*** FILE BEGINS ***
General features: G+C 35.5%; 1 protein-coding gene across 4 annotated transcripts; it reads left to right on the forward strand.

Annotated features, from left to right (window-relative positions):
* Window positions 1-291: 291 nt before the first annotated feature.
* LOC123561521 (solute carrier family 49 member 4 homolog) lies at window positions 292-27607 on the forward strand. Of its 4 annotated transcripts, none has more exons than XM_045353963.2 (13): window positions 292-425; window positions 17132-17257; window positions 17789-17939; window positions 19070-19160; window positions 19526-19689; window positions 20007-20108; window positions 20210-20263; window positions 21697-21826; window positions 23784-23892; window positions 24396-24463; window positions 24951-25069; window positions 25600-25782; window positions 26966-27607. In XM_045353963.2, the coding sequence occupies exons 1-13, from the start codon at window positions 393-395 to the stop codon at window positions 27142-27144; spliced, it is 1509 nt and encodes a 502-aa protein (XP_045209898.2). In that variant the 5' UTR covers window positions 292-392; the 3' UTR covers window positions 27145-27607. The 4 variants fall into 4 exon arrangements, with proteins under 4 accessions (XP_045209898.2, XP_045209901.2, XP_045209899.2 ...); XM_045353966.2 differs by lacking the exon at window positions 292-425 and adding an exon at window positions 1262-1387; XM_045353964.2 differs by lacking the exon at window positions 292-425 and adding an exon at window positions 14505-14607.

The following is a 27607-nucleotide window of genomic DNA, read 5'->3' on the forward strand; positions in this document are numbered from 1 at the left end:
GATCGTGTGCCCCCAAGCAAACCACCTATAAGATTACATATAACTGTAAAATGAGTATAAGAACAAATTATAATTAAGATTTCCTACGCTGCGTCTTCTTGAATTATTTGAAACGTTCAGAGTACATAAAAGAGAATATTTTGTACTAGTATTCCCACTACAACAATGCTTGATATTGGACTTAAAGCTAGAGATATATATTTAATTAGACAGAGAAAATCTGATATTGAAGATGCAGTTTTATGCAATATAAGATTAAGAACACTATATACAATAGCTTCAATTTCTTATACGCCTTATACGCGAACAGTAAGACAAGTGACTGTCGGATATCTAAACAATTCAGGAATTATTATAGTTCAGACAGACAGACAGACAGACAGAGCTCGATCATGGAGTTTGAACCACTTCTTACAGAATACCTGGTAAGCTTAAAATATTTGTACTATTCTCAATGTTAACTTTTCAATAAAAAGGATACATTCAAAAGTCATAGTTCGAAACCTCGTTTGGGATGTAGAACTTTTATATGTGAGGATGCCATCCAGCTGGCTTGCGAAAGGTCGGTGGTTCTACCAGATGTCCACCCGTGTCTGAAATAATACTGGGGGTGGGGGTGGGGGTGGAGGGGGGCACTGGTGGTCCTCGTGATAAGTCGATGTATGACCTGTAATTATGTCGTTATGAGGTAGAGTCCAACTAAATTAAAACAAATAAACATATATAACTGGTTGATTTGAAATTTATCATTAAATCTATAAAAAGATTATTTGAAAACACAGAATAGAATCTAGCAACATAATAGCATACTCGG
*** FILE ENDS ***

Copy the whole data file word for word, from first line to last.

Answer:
General features: G+C 35.5%; 1 protein-coding gene across 4 annotated transcripts; it reads left to right on the forward strand.

Annotated features, from left to right (window-relative positions):
* Window positions 1-291: 291 nt before the first annotated feature.
* LOC123561521 (solute carrier family 49 member 4 homolog) lies at window positions 292-27607 on the forward strand. Of its 4 annotated transcripts, none has more exons than XM_045353963.2 (13): window positions 292-425; window positions 17132-17257; window positions 17789-17939; window positions 19070-19160; window positions 19526-19689; window positions 20007-20108; window positions 20210-20263; window positions 21697-21826; window positions 23784-23892; window positions 24396-24463; window positions 24951-25069; window positions 25600-25782; window positions 26966-27607. In XM_045353963.2, the coding sequence occupies exons 1-13, from the start codon at window positions 393-395 to the stop codon at window positions 27142-27144; spliced, it is 1509 nt and encodes a 502-aa protein (XP_045209898.2). In that variant the 5' UTR covers window positions 292-392; the 3' UTR covers window positions 27145-27607. The 4 variants fall into 4 exon arrangements, with proteins under 4 accessions (XP_045209898.2, XP_045209901.2, XP_045209899.2 ...); XM_045353966.2 differs by lacking the exon at window positions 292-425 and adding an exon at window positions 1262-1387; XM_045353964.2 differs by lacking the exon at window positions 292-425 and adding an exon at window positions 14505-14607.

The following is a 27607-nucleotide window of genomic DNA, read 5'->3' on the forward strand; positions in this document are numbered from 1 at the left end:
GATCGTGTGCCCCCAAGCAAACCACCTATAAGATTACATATAACTGTAAAATGAGTATAAGAACAAATTATAATTAAGATTTCCTACGCTGCGTCTTCTTGAATTATTTGAAACGTTCAGAGTACATAAAAGAGAATATTTTGTACTAGTATTCCCACTACAACAATGCTTGATATTGGACTTAAAGCTAGAGATATATATTTAATTAGACAGAGAAAATCTGATATTGAAGATGCAGTTTTATGCAATATAAGATTAAGAACACTATATACAATAGCTTCAATTTCTTATACGCCTTATACGCGAACAGTAAGACAAGTGACTGTCGGATATCTAAACAATTCAGGAATTATTATAGTTCAGACAGACAGACAGACAGACAGAGCTCGATCATGGAGTTTGAACCACTTCTTACAGAATACCTGGTAAGCTTAAAATATTTGTACTATTCTCAATGTTAACTTTTCAATAAAAAGGATACATTCAAAAGTCATAGTTCGAAACCTCGTTTGGGATGTAGAACTTTTATATGTGAGGATGCCATCCAGCTGGCTTGCGAAAGGTCGGTGGTTCTACCAGATGTCCACCCGTGTCTGAAATAATACTGGGGGTGGGGGTGGGGGTGGAGGGGGGCACTGGTGGTCCTCGTGATAAGTCGATGTATGACCTGTAATTATGTCGTTATGAGGTAGAGTCCAACTAAATTAAAACAAATAAACATATATAACTGGTTGATTTGAAATTTATCATTAAATCTATAAAAAGATTATTTGAAAACACAGAATAGAATCTAGCAACATAATAGCATACTCGG